Top Ten Reasons You Need to Change Your Password

Reasons to Change PasswordAs a tech company, we talk a lot about security issues, both internally and in discussions with our customers. The businesses we work with rely on us to give them solid guidance and to provide tech solutions that are reliable and secure. While no piece of software and no digital business system is 100% hacker-proof, I like to think that we do a pretty good job for our customers when it comes to providing them a secure means with which to conduct business online. But no matter how many layers of security you have in place, there always seems to be one chink in the armor: passwords.

At home or at work, your passwords can be the weakest link in your chain of security. Think about your online accounts and the passwords you use to access them. If you catch yourself saying any of the following, your passwords might need another look.

  1. “My password isn’t too long or too short, it’s just right.”
    If your password consists of 8 or fewer characters, it may not actually be “just right.” The longer and more varied your password, the more secure it is.
  2. “My password uses both letters and numbers.”
    That’s a good start, but adding a special character or two can help with making your password more varied. Go ahead, embrace a $ or ? or two.
  3. “I use the same password for more than one site or service.”
    I get it – you’ve got a lot of online accounts and it’s easier to use the same password to access all of them. But if a hacker got into one site using your password, it’s possible they could access others using that same password.
  4. “It’s easy to memorize.”
    If it’s your anniversary, your birthday, your favorite band, or anything similar, all it takes is a little knowledge of your personal life and a hacker can be off to the races with your information.
  5. “It’s so obvious no one would guess it.”
    Guess again. The king of the guessable passwords is…”password.” Sound familiar?
  6. “It’s a word no one would guess.”
    The fact that you’re using an actual word means it could be guessed. Password cracking software can run through every word in the dictionary in a matter of seconds, and if you’re using a real word, you’re asking for trouble.
  7. “It’s my dog’s/cat’s/mom’s name.”
    Once again, all it takes is a little knowledge of your personal life, which really isn’t all that hard to find out. Even if your dog’s/cat’s/mom’s name is Gertrude.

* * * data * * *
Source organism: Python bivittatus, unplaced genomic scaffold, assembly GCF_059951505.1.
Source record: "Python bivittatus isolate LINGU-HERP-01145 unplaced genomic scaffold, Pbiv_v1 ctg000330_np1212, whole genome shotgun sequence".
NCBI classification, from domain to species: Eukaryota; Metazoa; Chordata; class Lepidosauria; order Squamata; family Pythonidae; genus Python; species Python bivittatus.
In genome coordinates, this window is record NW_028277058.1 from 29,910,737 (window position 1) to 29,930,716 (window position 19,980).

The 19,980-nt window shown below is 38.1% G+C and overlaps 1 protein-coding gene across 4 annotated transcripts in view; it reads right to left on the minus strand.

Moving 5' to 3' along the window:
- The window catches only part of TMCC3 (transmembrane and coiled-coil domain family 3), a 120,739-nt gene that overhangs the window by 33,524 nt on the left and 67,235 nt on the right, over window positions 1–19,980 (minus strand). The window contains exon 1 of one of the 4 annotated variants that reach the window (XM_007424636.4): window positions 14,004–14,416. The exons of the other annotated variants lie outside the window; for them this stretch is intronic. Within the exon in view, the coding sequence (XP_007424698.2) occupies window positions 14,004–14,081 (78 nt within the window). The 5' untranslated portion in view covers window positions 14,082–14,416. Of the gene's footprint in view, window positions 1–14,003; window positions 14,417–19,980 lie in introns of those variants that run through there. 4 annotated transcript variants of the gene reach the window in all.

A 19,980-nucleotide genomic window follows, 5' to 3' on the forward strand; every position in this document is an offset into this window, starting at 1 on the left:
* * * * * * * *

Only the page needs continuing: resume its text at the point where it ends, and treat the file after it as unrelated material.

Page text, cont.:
8. “It doesn’t matter because I don’t have much.”
    You may not have much, but if a hacker is intent on stealing your identity, you’ll have even less… and possibly a lot more debt or even a criminal record before it’s over.
  9. “Two-factor authentication? What’s that?”
    Using a single factor to gain access to your online accounts means that anyone can access your information from anywhere, which means critically important accounts like your bank or email could be compromised long before you realize it.
  10. “I save my passwords in a password-protected Excel spreadsheet/handy notebook/3×5 card in my wallet.”
    Having all of your passwords in a single, easily-hackable place is a dangerous method of operation. Password-protecting an Excel spreadsheet doesn’t encrypt your files, and someone could crack your password and have instant access to all of your passwords in one location. The same goes for passwords written down anywhere – if anyone gets their hands on your crib sheet, your life is wide open for all to see.

Yikes! Now what?

After reading that list you might be thinking, “It’s like you’re inside my head!” If any of those top ten reasons sound familiar to you, take that as a definite signal you need to do something about the state of your passwords. Fortunately, I’ve got some very specific steps for you to take:

  • Assess each of your passwords; if they fit ANY of the criteria above, change them.
  • Invest in a password manager  (Pro tip: a password manager can help you assess and change your weak passwords, quickly and easily. It can also help you to create a secure password each time you open another online account.)
  • Turn on two-factor authentication wherever you can (a list of sites offering it here)

Doing something about the state of your passwords might take a little bit of effort on your part, but in the long run it will help to protect you and your travels online. Just ask anyone who’s had their online life compromised in some way. It’s not fun, and it’s a rude awakening to the reality of poor passwords. Don’t let it happen to you!